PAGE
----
In a 60 Minutes interview this past Sunday, Barack Obama touched upon a topic that, if pursued, could very well hand him an election victory come November.
In response to rival Mitt Romney’s objections against his approach to Syria and Iran, the President responded simply: if, he said, Romney “is suggesting that we should start another war, he should say so.”
As long as both campaigns remain focused on domestic considerations, chances are good that the Romney family will be moving into the White House at the beginning of next year. Even foreign policy discussions don’t have to be excluded from the Romney agenda—as long as the former Massachusetts governor focuses our attention upon Obama’s failed promises in this arena.
But if Romney insists on promoting his current strategy of depicting Obama as weak and timid with respect to America’s relations with the Middle East, then he supplies the President with a golden opportunity to invoke the specter of George W. Bush’s America.
This is the last thing that any Republican should want.
A Republican that isn’t a neoconservative ideologue will not want for Americans to be reminded of President Bush’s foreign policy. In fact, he will want nothing more than for his compatriots to forget all about Bush’s designs to remake the Islamic world in the image of some democratic ideal.
The problem is that the neoconservative foreign policy that dominated during Bush’s two terms in office isn’t just one policy option among others. It is the cornerstone of neoconservative ideology.
And, in spite of its wild unpopularity with the American electorate, neoconservative ideology remains the ideology of the Republican Party.
So, while Republicans will stop at nothing to compromise on virtually every conceivable issue, they resolutely refuse to compromise on the one issue—foreign policy—that cost them both chambers of Congress in ’06, and the presidency in ’08.
Romney should avoid like the plague the drawing of comparisons between Bush and himself.
There are two reasons for this.
First, the country has had war fatigue since the Bush era. The average American neither understands nor appreciates why his government insists upon deploying his resources in blood and treasure in the Middle East.
It isn’t necessarily that the average American is ignorant of the line that Bush and his supporters have tirelessly pushed in the service of this end. He may very well know all about our last president’s missionary zeal to democratize the Middle East. And he may know equally well that, by Bush and his supporters’ lights, only if such a project comes to fruition can Americans bet on achieving “national security.”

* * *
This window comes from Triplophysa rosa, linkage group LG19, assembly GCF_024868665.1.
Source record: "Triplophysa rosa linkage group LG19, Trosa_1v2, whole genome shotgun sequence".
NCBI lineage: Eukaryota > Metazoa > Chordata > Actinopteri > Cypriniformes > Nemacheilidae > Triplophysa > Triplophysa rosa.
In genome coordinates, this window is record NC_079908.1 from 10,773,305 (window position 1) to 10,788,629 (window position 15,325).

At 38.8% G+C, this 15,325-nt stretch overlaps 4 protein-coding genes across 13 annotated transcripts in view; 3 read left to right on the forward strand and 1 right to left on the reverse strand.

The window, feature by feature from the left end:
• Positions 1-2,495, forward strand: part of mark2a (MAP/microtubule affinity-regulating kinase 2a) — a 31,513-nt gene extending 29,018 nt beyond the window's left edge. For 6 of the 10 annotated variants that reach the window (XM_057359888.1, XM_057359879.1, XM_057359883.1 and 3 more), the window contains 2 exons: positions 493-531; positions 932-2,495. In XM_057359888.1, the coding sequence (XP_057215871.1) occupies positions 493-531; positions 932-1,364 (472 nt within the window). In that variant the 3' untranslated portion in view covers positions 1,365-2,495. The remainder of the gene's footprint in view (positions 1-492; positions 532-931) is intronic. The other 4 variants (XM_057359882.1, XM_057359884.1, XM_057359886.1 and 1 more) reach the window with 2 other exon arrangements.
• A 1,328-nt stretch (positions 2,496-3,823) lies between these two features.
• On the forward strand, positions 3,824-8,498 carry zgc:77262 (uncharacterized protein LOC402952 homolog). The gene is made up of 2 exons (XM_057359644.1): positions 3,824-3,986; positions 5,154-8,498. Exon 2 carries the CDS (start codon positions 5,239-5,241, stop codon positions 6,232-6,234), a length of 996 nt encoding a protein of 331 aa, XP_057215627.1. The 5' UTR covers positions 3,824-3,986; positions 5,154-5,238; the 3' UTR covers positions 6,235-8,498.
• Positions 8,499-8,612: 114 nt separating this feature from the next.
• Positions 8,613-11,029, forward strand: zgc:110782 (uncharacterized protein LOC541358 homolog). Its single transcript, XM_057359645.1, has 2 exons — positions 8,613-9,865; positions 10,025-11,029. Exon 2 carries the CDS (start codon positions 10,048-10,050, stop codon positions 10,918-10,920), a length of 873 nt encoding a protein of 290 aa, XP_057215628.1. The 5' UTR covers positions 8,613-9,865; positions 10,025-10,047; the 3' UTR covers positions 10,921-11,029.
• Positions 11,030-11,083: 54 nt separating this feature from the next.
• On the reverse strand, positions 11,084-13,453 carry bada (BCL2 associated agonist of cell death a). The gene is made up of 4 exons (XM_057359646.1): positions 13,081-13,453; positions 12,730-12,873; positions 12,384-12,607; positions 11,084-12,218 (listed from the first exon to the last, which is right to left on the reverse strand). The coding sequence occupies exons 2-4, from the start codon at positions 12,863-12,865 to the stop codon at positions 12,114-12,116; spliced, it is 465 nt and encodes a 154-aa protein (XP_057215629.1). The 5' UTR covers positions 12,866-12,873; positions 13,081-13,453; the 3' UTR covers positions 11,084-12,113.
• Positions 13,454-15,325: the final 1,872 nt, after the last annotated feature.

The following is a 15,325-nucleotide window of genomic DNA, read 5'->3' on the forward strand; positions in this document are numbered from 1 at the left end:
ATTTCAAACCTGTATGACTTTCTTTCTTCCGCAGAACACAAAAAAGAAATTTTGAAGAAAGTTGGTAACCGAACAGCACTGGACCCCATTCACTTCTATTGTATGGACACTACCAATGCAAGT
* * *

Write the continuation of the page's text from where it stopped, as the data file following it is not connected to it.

The average American knows what the neoconservatives believe. He just can’t believe that anyone can seriously believe it.
Yet his incredulity gives way to fear once this belief becomes our nation’s foreign policy.
This fear in turn becomes paralyzing at the thought that this foreign policy should be resurrected with a vengeance in the event of a Romney victory.
The second reason that Romney should emphatically disavow all comparisons between himself and the neoconservative Bush is a bit more theoretical. Still, theory intersects straight through practical politics on this score.
Simply put, both morally and intellectually, there is a glaring inconsistency between calls for a more “limited” government, on the one hand, and, on the other, a more robust foreign policy. A more robust foreign policy, after all, requires a more robust military.
Yet the United States military is the federal government. What this means is that the larger the military, the larger must be the federal government of which it is a part.
In turn, this implies that everything that can be said against big government can just as easily—and inescapably—be said against big military.
For example, if big government is financially unsustainable, as Romney and Republicans continually tell us, then, because big military is big government, a big military is financially unsustainable.
More tellingly, if big government is a betrayal of the liberty-centered ethical vision of America’s founders, then big military is as well.
Indeed, no Republican should want for Americans to be reminded of neoconservative foreign policy this election year.
The one Republican who should desire least this least of all is Mitt Romney.